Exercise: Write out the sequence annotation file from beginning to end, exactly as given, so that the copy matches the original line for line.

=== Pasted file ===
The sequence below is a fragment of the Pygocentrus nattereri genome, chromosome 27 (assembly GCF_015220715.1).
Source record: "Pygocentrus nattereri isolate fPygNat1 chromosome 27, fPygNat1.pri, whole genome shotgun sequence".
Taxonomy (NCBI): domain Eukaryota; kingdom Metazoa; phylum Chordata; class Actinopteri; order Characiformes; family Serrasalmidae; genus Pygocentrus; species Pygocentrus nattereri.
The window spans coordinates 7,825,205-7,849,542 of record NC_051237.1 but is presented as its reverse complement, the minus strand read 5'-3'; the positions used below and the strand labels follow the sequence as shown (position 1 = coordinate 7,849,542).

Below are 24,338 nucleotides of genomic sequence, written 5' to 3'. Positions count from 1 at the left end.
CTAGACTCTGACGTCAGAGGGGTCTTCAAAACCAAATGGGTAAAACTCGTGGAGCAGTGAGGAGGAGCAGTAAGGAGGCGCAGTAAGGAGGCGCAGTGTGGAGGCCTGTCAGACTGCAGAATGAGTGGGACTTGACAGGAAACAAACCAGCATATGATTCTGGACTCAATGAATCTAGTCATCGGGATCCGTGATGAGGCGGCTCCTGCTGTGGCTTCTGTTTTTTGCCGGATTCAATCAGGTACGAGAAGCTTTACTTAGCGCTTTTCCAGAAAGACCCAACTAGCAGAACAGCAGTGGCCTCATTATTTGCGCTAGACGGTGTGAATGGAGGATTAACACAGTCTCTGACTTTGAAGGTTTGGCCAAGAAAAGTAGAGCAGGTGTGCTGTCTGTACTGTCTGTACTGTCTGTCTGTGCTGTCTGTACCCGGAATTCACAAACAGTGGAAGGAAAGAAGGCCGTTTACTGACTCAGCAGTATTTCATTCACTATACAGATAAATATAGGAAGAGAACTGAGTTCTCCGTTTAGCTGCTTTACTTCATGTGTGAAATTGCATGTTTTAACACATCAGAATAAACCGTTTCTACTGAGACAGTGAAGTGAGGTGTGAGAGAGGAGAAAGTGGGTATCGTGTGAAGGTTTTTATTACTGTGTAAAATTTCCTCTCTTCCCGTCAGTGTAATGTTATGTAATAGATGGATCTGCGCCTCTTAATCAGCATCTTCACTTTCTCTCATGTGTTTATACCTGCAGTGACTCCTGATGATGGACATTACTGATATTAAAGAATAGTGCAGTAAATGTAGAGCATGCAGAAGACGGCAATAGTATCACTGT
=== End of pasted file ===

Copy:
The sequence below is a fragment of the Pygocentrus nattereri genome, chromosome 27 (assembly GCF_015220715.1).
Source record: "Pygocentrus nattereri isolate fPygNat1 chromosome 27, fPygNat1.pri, whole genome shotgun sequence".
Taxonomy (NCBI): domain Eukaryota; kingdom Metazoa; phylum Chordata; class Actinopteri; order Characiformes; family Serrasalmidae; genus Pygocentrus; species Pygocentrus nattereri.
The window spans coordinates 7,825,205-7,849,542 of record NC_051237.1 but is presented as its reverse complement, the minus strand read 5'-3'; the positions used below and the strand labels follow the sequence as shown (position 1 = coordinate 7,849,542).

Below are 24,338 nucleotides of genomic sequence, written 5' to 3'. Positions count from 1 at the left end.
CTAGACTCTGACGTCAGAGGGGTCTTCAAAACCAAATGGGTAAAACTCGTGGAGCAGTGAGGAGGAGCAGTAAGGAGGCGCAGTAAGGAGGCGCAGTGTGGAGGCCTGTCAGACTGCAGAATGAGTGGGACTTGACAGGAAACAAACCAGCATATGATTCTGGACTCAATGAATCTAGTCATCGGGATCCGTGATGAGGCGGCTCCTGCTGTGGCTTCTGTTTTTTGCCGGATTCAATCAGGTACGAGAAGCTTTACTTAGCGCTTTTCCAGAAAGACCCAACTAGCAGAACAGCAGTGGCCTCATTATTTGCGCTAGACGGTGTGAATGGAGGATTAACACAGTCTCTGACTTTGAAGGTTTGGCCAAGAAAAGTAGAGCAGGTGTGCTGTCTGTACTGTCTGTACTGTCTGTCTGTGCTGTCTGTACCCGGAATTCACAAACAGTGGAAGGAAAGAAGGCCGTTTACTGACTCAGCAGTATTTCATTCACTATACAGATAAATATAGGAAGAGAACTGAGTTCTCCGTTTAGCTGCTTTACTTCATGTGTGAAATTGCATGTTTTAACACATCAGAATAAACCGTTTCTACTGAGACAGTGAAGTGAGGTGTGAGAGAGGAGAAAGTGGGTATCGTGTGAAGGTTTTTATTACTGTGTAAAATTTCCTCTCTTCCCGTCAGTGTAATGTTATGTAATAGATGGATCTGCGCCTCTTAATCAGCATCTTCACTTTCTCTCATGTGTTTATACCTGCAGTGACTCCTGATGATGGACATTACTGATATTAAAGAATAGTGCAGTAAATGTAGAGCATGCAGAAGACGGCAATAGTATCACTGT